PR professionals and journalists working in the UK’s technology sector have expressed concern about the slow progress being made towards improved diversity and social mobility in their industries.
A survey of UK Technology Journalist and PR (TechJPR) community members, commissioned by Golin, found 63% of respondents believe social mobility is not a reality in their industry. More than two thirds (68%) said unspoken biases affect hiring decisions. The same number (68%) said diversity is improving, but more needs to be done.
Only 18% said people of all backgrounds have an equal chance of finding work at present, and just 7% of respondents said they are proud of the social diversity in their industry.
Daryl Willcox, founder and chairman of ResponseSource, which curates TechJPR, said: “These numbers are really disappointing and social mobility is clearly an issue that needs to be addressed. Now we have an idea of the real scale of the issue of social mobility within tech media, we can begin to do something about it. TechJPR has well over 3,700 members and can be a great resource to help those looking for jobs and also those trying to hire so they can do so in a fair way, beyond traditional approaches.”
Bibi Hilton (pictured right), managing director of Golin, said: “All communications businesses need to do more to better reflect the world they communicate with. They must encourage people from all backgrounds into their businesses and do all they can to strip out unjust or unjustifiable barriers to entry, including exploitative practices such as unpaid internships which perpetuate the idea that careers in PR and the media are only open to those from privileged backgrounds.”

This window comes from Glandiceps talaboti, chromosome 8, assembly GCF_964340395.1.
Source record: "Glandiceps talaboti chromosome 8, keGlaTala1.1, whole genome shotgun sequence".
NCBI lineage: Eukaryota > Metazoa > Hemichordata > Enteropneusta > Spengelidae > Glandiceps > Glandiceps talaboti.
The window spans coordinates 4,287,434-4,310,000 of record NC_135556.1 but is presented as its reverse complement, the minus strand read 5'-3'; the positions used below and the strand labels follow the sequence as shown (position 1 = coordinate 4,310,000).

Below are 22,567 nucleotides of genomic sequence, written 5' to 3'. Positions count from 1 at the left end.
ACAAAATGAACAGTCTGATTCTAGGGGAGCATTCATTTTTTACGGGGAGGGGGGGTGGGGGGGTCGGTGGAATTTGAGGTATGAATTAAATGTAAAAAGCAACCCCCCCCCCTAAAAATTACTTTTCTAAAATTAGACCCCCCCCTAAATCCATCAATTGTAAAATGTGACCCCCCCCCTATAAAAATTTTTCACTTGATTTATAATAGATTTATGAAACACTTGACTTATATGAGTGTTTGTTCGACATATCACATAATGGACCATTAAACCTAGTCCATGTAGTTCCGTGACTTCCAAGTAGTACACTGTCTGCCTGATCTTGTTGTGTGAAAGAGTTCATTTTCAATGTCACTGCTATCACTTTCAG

As well as running an award-winning paid intern programme, Golin recently announced Golin B&B, a scheme to provide paid interns from outside London with a month’s rent-free accommodation in the capital and further financial assistance to make relocating to London more manageable.
Hilton added: “We want to hire the best creative brains in the UK and we don’t want brilliant people turning down an internship with us or being put off applying in the first place due to the cost of living. As such it is essential to our business success that we help people overcome the prohibitive costs of relocating to London where so much of our industry is based.”
The survey also looked at attitudes towards the so-called ‘gig economy’ where employers will increasingly make use of freelance staff and contractors on short-term contracts, enabling them to manage a more flexible workforce.
A quarter of respondents (27%) believe the ‘gig economy’ will not affect their role, but among others opinions are divided on whether it will affect them for the better or worse. More than half (52%) expressed concerns it will mean less job security, while 44% believe it will be used to drive down wages and 40% believe it will result in reduced employee rights. However, 33% of respondents said they expect workforces to become more flexible and there to be more opportunities for all.
For those looking to break into either industry it may not be such good news. 42% of respondents said the ‘gig economy’ will make it tougher for people starting out who don’t have contacts to approach for work.